Inefficient introduction of plasmid DNA into primary cultures of mammalian cells is a common and frustrating problem in biomedical research that can restrict analyses of gene and protein function and limit progress in the understanding of human biology. Human primary cranial suture mesenchymal cells are an heterogeneous cell population derived from the bone forming regions between the calvarial plates of the skull and are responsible for driving the rapid skull growth that occurs in utero and postnatally. There are reports describing gene expression profiles of human cranial sutures in normal development and in abnormal medical conditions such as premature bony suture fusion in craniosynostosis, but limited information about how suture cell functions are regulated and the molecular consequences of genetic mutations on them [20,27,28]. This fundamental information can typically be derived by in vitro manipulation of gene and protein expression in cell-based assays, approaches that require efficient, simple and reliable cell transfection methods to enable general implementation. Lipid-based methods used to transfect plasmid DNA into mammalian cell lines are generally not effective for primary cells, as our assessment of several widely used lipid reagents demonstrated, and alternate methods based on electroporation have been developed. Since its first report 25 years ago by Chu et al. [29], electroporation of mammalian cells has been modified and developed as a commercially available technology for use in studying difficult to transfect cell types. However, primary cells of different origins respond differently, and methods need to be carefully optimized for each cell type. We evaluated two electroporation-based technologies, the Neon transfection system based on methodological advances developed by Kim et al. [30] and the Amaxa Nucleofector II system based on methodology developed by Amaxa GmbH in 1998. Using the Neon transfection system with human primary cranial suture mesenchymal cells, at best we achieved a transfection efficiency of 10 %, much lower than other studies using this system with human stem cells from bone marrow, adipose tissue and umbilical cord blood, where transfection efficiencies of 35-80 % have been reported [31-33]. In contrast, with the Amaxa Nucleofector II, transfection efficiencies of up to 90 % were attained, although cell survival varied with the transfection kits and programs tested. With optimization of transfection program, transfection solution, amount of plasmid DNA and cell numbers, a protocol was developed that resulted in an average of 60 % transfection efficiency with 20 % cell survival. This transfection efficiency is comparable to that achieved in other primary cells and in stem cells using the Amaxa Nucleofector or other electroporators [34-39]. Although mortality of the human primary suture mesenchymal cells is higher compared to other cell types, sufficient numbers of transfected cells can be obtained for quantitative-based assays of gene and protein function, as demonstrated using the dual luciferase assay.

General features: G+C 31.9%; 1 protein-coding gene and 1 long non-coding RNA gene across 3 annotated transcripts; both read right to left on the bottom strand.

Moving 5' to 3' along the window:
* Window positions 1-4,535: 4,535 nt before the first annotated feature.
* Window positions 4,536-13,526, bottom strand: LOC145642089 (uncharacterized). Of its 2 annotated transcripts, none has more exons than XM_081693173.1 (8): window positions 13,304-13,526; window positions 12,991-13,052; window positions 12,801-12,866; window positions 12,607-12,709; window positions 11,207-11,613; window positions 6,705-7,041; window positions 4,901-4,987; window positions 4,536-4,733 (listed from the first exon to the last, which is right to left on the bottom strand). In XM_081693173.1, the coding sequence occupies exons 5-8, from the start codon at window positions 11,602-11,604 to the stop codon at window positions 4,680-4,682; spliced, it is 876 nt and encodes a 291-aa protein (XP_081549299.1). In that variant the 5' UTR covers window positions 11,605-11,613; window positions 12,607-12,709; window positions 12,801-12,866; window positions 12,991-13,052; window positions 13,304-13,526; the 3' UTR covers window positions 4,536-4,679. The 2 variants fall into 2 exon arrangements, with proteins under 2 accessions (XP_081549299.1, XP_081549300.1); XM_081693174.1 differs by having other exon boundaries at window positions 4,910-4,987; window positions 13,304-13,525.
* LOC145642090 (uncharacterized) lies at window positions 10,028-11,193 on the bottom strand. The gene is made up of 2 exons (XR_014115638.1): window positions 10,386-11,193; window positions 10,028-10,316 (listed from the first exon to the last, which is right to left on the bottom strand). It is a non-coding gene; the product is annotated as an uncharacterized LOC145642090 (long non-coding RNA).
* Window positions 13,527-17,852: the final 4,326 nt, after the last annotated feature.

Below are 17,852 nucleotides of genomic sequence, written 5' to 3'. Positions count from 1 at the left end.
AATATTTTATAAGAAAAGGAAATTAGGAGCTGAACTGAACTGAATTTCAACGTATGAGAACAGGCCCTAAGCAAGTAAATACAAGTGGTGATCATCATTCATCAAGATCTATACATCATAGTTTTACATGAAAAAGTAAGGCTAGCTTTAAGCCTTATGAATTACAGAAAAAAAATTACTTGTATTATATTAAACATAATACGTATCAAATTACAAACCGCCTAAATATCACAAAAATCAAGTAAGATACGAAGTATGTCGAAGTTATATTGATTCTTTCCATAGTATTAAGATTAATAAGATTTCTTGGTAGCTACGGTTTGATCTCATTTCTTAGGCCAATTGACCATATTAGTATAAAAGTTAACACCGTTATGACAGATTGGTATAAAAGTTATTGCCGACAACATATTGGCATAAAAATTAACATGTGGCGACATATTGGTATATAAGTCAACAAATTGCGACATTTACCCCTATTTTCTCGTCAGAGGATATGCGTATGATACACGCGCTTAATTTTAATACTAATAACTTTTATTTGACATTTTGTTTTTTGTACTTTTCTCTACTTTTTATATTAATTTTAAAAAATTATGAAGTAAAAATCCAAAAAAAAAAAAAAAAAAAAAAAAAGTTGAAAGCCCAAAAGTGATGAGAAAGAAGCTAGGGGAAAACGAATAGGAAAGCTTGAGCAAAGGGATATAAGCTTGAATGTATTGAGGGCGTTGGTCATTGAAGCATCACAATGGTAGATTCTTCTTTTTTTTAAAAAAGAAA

BMP2 is the best known bone osteogenic factor and induces osteoblastic differentiation of multipotent mesenchymal cells [40,41]. In contrast, BMP3, a less well known BMP, antagonizes BMP2 action by competing for binding to a common effector, SMAD4 [42,43]. Loss of BMP3 results in excessive bone formation [42,43] and recent data show BMP3 suppresses osteoblastic differentiation and thereby is thought to limit the differentiation of osteoprogenitors [24]. Human primary suture cells have an osteoprogenitor-like phenotype and can be induced to differentiate with standard osteogenic supplements, ascorbic acid and β-glycerophosphate [19,21]. Cranial sutures express BMP2 [21,44] and BMP3 [45] and we used nucleofection of human primary suture cells to measure BMP2 and BMP3 signalling with luciferase reporter plasmids and demonstrate robust responses of the cells to both BMPs. It is possible that an interplay of these two BMPs may occur in vivo to influence in cranial bone growth, in which case that could provide an opportunity to manipulate and alter the outcome of abnormal bone growth in conditions such as craniosynostosis.

Conclusions

A nucleofection protocol has been developed that provides a simple and efficient, non-viral alternative method for in vitro studies of gene and protein function in human skull growth. Human primary suture mesenchymal cells exhibit robust responses to BMP2 and BMP3, and thus nucleofection can be a valuable method for studying the potential competing action of these two bone growth factors in a model system of cranial bone growth.

Methods

Human primary calvarial suture mesenchymal cells